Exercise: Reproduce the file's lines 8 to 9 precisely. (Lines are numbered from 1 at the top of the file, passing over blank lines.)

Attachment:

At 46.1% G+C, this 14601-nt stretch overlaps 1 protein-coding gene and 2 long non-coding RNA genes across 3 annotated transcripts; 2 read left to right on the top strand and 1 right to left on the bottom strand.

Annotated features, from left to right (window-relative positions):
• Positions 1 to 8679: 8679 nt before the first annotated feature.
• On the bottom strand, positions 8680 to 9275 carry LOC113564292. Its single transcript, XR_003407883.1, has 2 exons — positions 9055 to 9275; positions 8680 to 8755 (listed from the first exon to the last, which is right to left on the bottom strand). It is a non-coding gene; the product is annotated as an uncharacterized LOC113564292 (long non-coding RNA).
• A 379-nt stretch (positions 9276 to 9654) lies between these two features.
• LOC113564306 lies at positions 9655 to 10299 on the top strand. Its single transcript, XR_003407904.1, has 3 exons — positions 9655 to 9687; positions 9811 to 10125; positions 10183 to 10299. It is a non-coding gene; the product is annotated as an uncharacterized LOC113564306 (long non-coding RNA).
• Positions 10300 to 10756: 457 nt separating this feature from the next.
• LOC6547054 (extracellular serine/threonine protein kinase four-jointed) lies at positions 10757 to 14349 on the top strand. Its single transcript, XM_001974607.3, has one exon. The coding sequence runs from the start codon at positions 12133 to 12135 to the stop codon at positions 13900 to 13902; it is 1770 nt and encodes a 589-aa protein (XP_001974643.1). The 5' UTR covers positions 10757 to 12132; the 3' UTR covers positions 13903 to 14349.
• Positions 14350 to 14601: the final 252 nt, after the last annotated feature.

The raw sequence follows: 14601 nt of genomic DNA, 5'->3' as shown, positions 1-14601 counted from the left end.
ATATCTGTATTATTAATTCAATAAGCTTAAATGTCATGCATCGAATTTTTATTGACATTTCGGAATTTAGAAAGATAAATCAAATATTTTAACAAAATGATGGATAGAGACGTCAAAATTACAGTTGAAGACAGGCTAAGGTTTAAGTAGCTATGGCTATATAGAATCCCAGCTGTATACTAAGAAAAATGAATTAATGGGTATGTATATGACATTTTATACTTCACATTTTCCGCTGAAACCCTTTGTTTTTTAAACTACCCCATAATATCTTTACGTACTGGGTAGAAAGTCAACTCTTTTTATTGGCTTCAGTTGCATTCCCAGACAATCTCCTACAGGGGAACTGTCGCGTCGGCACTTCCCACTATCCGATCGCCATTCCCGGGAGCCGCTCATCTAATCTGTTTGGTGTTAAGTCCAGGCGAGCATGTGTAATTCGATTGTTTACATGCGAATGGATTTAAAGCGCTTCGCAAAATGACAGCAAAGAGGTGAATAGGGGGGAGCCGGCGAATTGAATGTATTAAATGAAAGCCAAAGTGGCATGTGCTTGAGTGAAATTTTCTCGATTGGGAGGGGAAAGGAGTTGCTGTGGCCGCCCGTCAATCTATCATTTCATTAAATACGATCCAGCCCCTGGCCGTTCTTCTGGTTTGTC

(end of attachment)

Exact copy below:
• LOC6547054 (extracellular serine/threonine protein kinase four-jointed) lies at positions 10757 to 14349 on the top strand. Its single transcript, XM_001974607.3, has one exon. The coding sequence runs from the start codon at positions 12133 to 12135 to the stop codon at positions 13900 to 13902; it is 1770 nt and encodes a 589-aa protein (XP_001974643.1). The 5' UTR covers positions 10757 to 12132; the 3' UTR covers positions 13903 to 14349.
• Positions 14350 to 14601: the final 252 nt, after the last annotated feature.